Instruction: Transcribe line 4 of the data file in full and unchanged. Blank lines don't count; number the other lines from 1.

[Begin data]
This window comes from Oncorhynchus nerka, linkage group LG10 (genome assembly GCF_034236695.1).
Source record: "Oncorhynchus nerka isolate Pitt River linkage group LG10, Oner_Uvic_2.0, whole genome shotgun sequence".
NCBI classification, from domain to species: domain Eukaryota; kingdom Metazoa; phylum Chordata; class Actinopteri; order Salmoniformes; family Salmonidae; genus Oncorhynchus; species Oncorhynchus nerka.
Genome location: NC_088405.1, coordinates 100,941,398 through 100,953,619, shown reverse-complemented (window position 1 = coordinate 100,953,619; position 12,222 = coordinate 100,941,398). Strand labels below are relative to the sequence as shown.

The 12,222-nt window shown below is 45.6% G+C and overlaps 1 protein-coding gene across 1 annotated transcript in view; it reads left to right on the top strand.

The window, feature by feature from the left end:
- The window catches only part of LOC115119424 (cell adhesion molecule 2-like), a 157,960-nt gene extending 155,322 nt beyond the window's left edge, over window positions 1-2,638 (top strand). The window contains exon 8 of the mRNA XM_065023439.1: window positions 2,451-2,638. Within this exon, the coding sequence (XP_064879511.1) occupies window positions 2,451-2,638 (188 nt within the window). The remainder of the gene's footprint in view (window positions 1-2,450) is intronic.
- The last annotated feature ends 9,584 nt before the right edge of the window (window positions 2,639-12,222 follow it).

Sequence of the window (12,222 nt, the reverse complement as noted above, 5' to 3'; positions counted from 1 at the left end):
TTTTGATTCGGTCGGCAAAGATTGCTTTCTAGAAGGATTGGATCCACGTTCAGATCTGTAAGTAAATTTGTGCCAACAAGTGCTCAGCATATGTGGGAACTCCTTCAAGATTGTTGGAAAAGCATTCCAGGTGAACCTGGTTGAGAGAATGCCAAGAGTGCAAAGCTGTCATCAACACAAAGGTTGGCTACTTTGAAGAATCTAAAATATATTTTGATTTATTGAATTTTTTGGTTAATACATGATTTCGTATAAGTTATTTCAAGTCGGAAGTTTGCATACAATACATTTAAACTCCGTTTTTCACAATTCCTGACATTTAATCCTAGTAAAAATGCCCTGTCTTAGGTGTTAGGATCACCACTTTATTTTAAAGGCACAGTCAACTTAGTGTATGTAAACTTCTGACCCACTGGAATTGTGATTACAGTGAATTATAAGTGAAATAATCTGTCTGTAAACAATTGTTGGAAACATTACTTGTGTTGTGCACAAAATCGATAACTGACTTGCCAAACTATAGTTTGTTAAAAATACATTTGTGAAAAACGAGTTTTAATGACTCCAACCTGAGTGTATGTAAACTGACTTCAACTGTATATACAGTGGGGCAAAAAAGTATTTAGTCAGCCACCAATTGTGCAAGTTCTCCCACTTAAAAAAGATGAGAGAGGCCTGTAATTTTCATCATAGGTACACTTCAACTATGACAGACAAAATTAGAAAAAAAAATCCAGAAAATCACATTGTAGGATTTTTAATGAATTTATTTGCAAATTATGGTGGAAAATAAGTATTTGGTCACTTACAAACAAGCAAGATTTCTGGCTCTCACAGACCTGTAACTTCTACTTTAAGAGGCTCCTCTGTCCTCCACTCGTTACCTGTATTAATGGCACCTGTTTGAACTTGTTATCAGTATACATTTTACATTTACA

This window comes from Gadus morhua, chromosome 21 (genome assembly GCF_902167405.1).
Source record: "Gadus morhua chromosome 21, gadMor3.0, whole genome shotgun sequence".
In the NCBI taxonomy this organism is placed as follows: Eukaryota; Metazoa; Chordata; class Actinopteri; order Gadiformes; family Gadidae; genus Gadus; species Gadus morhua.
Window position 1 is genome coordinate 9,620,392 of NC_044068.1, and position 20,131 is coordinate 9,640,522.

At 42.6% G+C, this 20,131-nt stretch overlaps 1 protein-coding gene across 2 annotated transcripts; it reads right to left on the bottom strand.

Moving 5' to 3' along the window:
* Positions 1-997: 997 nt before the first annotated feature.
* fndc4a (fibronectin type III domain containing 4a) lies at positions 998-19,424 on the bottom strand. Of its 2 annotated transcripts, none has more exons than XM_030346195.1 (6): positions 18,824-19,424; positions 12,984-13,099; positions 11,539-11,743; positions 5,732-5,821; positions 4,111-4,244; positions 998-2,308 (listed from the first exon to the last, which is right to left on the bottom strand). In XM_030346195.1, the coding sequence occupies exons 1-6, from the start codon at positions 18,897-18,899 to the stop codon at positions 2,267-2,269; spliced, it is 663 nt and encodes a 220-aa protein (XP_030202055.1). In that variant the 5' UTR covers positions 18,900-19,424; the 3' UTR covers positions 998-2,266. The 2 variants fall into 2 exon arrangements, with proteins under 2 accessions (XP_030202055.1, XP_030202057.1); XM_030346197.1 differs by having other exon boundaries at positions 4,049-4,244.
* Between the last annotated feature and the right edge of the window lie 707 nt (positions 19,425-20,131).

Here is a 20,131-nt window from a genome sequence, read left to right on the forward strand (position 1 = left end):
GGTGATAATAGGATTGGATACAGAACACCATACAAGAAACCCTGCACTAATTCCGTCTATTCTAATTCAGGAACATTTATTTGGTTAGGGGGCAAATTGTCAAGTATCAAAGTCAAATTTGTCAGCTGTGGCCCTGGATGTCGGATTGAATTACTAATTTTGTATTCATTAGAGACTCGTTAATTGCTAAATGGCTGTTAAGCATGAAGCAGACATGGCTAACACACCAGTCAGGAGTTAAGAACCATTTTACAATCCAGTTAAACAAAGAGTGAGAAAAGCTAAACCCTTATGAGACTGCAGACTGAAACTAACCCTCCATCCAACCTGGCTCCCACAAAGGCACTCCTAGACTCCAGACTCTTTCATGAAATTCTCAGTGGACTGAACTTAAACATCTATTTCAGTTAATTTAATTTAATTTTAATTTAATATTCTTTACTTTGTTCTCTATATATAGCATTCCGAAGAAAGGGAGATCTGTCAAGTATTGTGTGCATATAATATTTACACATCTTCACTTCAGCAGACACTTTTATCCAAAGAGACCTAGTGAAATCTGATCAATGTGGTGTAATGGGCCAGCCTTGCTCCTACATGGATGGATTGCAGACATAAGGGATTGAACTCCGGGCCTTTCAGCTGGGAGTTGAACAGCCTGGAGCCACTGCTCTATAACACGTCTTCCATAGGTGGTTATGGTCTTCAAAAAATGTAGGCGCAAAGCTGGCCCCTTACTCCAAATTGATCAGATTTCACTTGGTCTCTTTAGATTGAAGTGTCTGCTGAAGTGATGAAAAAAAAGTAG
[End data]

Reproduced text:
Genome location: NC_088405.1, coordinates 100,941,398 through 100,953,619, shown reverse-complemented (window position 1 = coordinate 100,953,619; position 12,222 = coordinate 100,941,398). Strand labels below are relative to the sequence as shown.